The tech giant has just announced the latest expansion of its sustainable forestry strategy, aimed at protecting or creating enough responsibly managed forests to offset its packaging footprint. Late last week, it said that the Forest Stewardship Council had certified 320,000 acres of working forest that the company supports in China, enough to cover all its product packaging.
"We found that the Chinese were willing to be wonderful partners, both on the private- and public-sector side because they have a real appreciation for the forest resource," Lisa Jackson, VP of Environment, Policy and Social Initiatives, told me.
Maybe the change was inevitable. Screen savers were always disappearing; that was the point. Move your mouse, hit a key, and they vanish. Though their animations were often hallucinatory, it was that insubstantial quality that made them truly phantasmagoric. They operated at the outer limits of attention, engagement, and interaction. Screen savers belonged to a world we could only ever observe, a world of dreaming machines.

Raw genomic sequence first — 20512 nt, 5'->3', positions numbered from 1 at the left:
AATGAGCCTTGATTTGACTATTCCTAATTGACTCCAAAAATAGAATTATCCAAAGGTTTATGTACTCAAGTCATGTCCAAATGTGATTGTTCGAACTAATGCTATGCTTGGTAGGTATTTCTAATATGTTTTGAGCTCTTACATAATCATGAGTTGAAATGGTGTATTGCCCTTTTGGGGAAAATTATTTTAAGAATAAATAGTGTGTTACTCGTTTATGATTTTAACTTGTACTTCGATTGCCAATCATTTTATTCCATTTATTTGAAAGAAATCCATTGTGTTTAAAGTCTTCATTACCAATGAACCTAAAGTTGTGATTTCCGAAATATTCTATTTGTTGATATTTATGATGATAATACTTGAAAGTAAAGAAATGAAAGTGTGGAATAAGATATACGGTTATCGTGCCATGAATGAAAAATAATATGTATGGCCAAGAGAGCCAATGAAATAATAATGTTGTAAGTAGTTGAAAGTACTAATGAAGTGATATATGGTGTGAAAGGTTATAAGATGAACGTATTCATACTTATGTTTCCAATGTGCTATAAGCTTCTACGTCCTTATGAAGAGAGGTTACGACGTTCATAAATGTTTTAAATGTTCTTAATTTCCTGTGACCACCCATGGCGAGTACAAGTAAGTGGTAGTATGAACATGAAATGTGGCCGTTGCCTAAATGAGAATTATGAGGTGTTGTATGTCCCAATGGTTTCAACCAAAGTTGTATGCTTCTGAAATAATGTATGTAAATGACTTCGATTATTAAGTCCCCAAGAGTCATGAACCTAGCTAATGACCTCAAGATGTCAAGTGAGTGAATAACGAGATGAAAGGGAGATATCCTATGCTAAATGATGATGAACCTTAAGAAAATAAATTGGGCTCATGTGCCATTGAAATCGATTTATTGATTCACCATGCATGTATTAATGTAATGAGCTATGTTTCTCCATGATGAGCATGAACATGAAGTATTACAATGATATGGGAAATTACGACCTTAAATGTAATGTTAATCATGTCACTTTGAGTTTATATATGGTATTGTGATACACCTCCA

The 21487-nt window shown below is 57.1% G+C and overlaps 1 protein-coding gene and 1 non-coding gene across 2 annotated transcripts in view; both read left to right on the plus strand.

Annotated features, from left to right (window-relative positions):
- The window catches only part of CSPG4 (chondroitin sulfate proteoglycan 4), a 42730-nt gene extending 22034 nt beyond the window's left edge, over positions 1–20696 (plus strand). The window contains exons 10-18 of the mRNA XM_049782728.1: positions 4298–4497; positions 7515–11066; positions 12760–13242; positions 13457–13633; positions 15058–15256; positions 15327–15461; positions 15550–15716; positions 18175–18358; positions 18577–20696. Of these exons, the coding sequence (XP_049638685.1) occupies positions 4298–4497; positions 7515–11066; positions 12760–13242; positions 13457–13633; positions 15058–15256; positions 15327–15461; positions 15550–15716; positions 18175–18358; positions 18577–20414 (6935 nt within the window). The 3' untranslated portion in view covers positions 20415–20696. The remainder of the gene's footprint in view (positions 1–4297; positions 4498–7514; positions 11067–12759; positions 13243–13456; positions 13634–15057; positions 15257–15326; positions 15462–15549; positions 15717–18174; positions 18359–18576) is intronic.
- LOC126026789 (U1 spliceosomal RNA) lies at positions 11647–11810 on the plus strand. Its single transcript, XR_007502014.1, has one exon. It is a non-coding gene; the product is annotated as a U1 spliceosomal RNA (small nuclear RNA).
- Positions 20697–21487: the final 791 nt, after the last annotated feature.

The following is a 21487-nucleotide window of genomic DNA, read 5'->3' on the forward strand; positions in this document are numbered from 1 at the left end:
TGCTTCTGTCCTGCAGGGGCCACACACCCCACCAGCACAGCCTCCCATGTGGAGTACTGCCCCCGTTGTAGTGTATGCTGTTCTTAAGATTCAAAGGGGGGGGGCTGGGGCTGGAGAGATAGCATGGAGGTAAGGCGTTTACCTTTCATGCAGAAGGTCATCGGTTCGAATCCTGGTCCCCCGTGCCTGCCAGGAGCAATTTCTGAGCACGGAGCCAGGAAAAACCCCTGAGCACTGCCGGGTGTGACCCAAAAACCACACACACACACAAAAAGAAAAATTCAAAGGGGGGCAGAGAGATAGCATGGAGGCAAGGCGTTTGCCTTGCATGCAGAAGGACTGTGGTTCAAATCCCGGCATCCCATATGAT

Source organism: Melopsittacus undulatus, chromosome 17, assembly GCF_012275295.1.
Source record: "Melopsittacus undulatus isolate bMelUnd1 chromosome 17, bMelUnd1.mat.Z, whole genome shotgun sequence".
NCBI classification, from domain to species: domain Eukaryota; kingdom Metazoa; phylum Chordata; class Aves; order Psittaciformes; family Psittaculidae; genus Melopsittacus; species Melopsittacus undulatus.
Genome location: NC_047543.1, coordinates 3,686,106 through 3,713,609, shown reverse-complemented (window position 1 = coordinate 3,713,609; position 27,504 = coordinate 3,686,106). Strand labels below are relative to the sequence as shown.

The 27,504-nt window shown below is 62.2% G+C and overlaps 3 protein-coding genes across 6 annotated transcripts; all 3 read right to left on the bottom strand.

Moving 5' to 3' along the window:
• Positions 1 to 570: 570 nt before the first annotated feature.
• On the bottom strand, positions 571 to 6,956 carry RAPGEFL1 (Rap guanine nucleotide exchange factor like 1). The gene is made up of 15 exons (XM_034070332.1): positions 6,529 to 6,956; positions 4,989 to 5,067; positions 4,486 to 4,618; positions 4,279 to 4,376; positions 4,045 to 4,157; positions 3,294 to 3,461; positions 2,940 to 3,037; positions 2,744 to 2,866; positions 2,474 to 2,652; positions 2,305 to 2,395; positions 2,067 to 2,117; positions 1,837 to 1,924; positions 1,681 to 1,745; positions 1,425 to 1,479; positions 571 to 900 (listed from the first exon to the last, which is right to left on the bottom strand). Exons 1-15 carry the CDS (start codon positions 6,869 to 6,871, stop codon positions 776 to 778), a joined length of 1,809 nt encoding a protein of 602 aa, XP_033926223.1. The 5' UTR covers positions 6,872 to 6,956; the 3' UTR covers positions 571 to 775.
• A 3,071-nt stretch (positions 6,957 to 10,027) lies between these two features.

If Apple tugged on the “We refuse to remove these VPN apps from the App Store” thread, it would inextricably lead to their leaving the entire Chinese market. It’s easy to say “Apple shouldn’t have removed these apps.” It’s not so easy to say “Apple should pull out of China.”
If you really think VPN apps in the App Store is the sword Apple should die on in China, I get it. But I do not agree.
Now that Apple has stopped selling iPod nano and shuffle, how long more before iTunes (the app) stops supporting the must-sync-via-USB iPods? Because, this may well be the moment Apple rewrites the iTunes app to make it simplier and more focused.
Apple may get rid of contacts and calendar syncing from iTunes, and have everything goes through iCloud. Similiarily, photo albums can be downloaded and sync-ed across Wi-Fi. And, finally, all those code dealing with moving music and podcasts and movies and other media between the computer and iPods can be thrown away. Oh, and no more purchasing of iOS apps on the Mac, nor can you rearrange the icons on your iPhone while you are in iTunes.
What emerges may well be a simplier and more focused iTunes that we hopefully will enjoy using.
(Given that Apple just recently announced it is bringing the iTunes app into Windows store, I am not expecting iTunes app to be broken up into little pieces of little apps, like how it is being done on iOS. I am expecting feature-and-user-interface parity between iTunes on the two platforms.)
Thanks for reading.